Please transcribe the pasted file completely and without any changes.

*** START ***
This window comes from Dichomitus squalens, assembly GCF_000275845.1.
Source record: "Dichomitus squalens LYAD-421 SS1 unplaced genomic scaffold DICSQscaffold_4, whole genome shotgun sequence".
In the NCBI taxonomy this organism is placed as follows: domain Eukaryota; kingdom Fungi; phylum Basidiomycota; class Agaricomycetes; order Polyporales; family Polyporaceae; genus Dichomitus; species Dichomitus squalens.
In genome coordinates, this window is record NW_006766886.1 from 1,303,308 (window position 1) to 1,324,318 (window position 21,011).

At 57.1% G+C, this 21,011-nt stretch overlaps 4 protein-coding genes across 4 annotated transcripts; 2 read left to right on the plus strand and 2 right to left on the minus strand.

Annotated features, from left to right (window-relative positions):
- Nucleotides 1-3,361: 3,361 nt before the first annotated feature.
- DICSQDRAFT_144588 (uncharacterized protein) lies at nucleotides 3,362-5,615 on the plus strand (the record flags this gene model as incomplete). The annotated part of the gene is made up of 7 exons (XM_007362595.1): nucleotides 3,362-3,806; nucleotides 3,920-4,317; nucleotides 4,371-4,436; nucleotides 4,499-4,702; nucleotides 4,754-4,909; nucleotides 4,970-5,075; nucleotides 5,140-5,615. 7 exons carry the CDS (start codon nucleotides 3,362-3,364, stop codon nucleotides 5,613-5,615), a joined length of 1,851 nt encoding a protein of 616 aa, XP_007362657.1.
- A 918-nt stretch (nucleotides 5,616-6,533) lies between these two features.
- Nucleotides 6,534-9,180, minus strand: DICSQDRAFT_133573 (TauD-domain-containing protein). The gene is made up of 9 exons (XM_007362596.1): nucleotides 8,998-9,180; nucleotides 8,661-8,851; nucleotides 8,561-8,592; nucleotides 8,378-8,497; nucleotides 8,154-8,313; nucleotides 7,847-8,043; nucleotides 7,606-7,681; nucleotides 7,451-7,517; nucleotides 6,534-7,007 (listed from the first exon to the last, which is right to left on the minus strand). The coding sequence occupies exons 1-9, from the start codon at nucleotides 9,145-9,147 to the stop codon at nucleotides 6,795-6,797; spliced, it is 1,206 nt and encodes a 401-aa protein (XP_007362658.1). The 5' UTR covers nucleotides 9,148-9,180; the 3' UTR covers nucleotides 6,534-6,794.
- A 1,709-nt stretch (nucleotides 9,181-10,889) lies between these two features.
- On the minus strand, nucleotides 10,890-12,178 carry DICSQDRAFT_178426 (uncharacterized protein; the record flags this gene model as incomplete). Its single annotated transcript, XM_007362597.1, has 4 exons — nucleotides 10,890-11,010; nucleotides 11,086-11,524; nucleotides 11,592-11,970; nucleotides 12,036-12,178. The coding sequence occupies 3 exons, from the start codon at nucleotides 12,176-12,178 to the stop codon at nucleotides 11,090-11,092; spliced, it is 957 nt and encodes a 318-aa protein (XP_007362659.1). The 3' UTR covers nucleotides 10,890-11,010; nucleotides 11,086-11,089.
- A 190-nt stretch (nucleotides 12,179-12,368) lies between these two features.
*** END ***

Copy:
This window comes from Dichomitus squalens, assembly GCF_000275845.1.
Source record: "Dichomitus squalens LYAD-421 SS1 unplaced genomic scaffold DICSQscaffold_4, whole genome shotgun sequence".
In the NCBI taxonomy this organism is placed as follows: domain Eukaryota; kingdom Fungi; phylum Basidiomycota; class Agaricomycetes; order Polyporales; family Polyporaceae; genus Dichomitus; species Dichomitus squalens.
In genome coordinates, this window is record NW_006766886.1 from 1,303,308 (window position 1) to 1,324,318 (window position 21,011).

At 57.1% G+C, this 21,011-nt stretch overlaps 4 protein-coding genes across 4 annotated transcripts; 2 read left to right on the plus strand and 2 right to left on the minus strand.

Annotated features, from left to right (window-relative positions):
- Nucleotides 1-3,361: 3,361 nt before the first annotated feature.
- DICSQDRAFT_144588 (uncharacterized protein) lies at nucleotides 3,362-5,615 on the plus strand (the record flags this gene model as incomplete). The annotated part of the gene is made up of 7 exons (XM_007362595.1): nucleotides 3,362-3,806; nucleotides 3,920-4,317; nucleotides 4,371-4,436; nucleotides 4,499-4,702; nucleotides 4,754-4,909; nucleotides 4,970-5,075; nucleotides 5,140-5,615. 7 exons carry the CDS (start codon nucleotides 3,362-3,364, stop codon nucleotides 5,613-5,615), a joined length of 1,851 nt encoding a protein of 616 aa, XP_007362657.1.
- A 918-nt stretch (nucleotides 5,616-6,533) lies between these two features.
- Nucleotides 6,534-9,180, minus strand: DICSQDRAFT_133573 (TauD-domain-containing protein). The gene is made up of 9 exons (XM_007362596.1): nucleotides 8,998-9,180; nucleotides 8,661-8,851; nucleotides 8,561-8,592; nucleotides 8,378-8,497; nucleotides 8,154-8,313; nucleotides 7,847-8,043; nucleotides 7,606-7,681; nucleotides 7,451-7,517; nucleotides 6,534-7,007 (listed from the first exon to the last, which is right to left on the minus strand). The coding sequence occupies exons 1-9, from the start codon at nucleotides 9,145-9,147 to the stop codon at nucleotides 6,795-6,797; spliced, it is 1,206 nt and encodes a 401-aa protein (XP_007362658.1). The 5' UTR covers nucleotides 9,148-9,180; the 3' UTR covers nucleotides 6,534-6,794.
- A 1,709-nt stretch (nucleotides 9,181-10,889) lies between these two features.
- On the minus strand, nucleotides 10,890-12,178 carry DICSQDRAFT_178426 (uncharacterized protein; the record flags this gene model as incomplete). Its single annotated transcript, XM_007362597.1, has 4 exons — nucleotides 10,890-11,010; nucleotides 11,086-11,524; nucleotides 11,592-11,970; nucleotides 12,036-12,178. The coding sequence occupies 3 exons, from the start codon at nucleotides 12,176-12,178 to the stop codon at nucleotides 11,090-11,092; spliced, it is 957 nt and encodes a 318-aa protein (XP_007362659.1). The 3' UTR covers nucleotides 10,890-11,010; nucleotides 11,086-11,089.
- A 190-nt stretch (nucleotides 12,179-12,368) lies between these two features.